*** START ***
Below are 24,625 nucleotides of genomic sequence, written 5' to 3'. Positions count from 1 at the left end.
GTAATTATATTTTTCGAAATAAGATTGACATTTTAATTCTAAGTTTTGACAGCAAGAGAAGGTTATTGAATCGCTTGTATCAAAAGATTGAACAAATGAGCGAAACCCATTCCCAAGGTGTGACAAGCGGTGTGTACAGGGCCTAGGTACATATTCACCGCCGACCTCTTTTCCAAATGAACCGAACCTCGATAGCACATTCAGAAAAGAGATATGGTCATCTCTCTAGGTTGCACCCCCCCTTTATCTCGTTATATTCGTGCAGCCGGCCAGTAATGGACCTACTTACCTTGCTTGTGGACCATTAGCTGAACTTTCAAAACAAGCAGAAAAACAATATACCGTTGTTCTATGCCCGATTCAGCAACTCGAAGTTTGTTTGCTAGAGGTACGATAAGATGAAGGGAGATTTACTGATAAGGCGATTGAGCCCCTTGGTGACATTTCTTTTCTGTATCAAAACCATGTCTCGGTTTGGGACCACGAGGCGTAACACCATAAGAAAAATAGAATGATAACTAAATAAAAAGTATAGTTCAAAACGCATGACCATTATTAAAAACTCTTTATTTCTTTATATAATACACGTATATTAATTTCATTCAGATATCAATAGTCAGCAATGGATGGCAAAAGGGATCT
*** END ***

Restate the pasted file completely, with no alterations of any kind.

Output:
Below are 24,625 nucleotides of genomic sequence, written 5' to 3'. Positions count from 1 at the left end.
GTAATTATATTTTTCGAAATAAGATTGACATTTTAATTCTAAGTTTTGACAGCAAGAGAAGGTTATTGAATCGCTTGTATCAAAAGATTGAACAAATGAGCGAAACCCATTCCCAAGGTGTGACAAGCGGTGTGTACAGGGCCTAGGTACATATTCACCGCCGACCTCTTTTCCAAATGAACCGAACCTCGATAGCACATTCAGAAAAGAGATATGGTCATCTCTCTAGGTTGCACCCCCCCTTTATCTCGTTATATTCGTGCAGCCGGCCAGTAATGGACCTACTTACCTTGCTTGTGGACCATTAGCTGAACTTTCAAAACAAGCAGAAAAACAATATACCGTTGTTCTATGCCCGATTCAGCAACTCGAAGTTTGTTTGCTAGAGGTACGATAAGATGAAGGGAGATTTACTGATAAGGCGATTGAGCCCCTTGGTGACATTTCTTTTCTGTATCAAAACCATGTCTCGGTTTGGGACCACGAGGCGTAACACCATAAGAAAAATAGAATGATAACTAAATAAAAAGTATAGTTCAAAACGCATGACCATTATTAAAAACTCTTTATTTCTTTATATAATACACGTATATTAATTTCATTCAGATATCAATAGTCAGCAATGGATGGCAAAAGGGATCT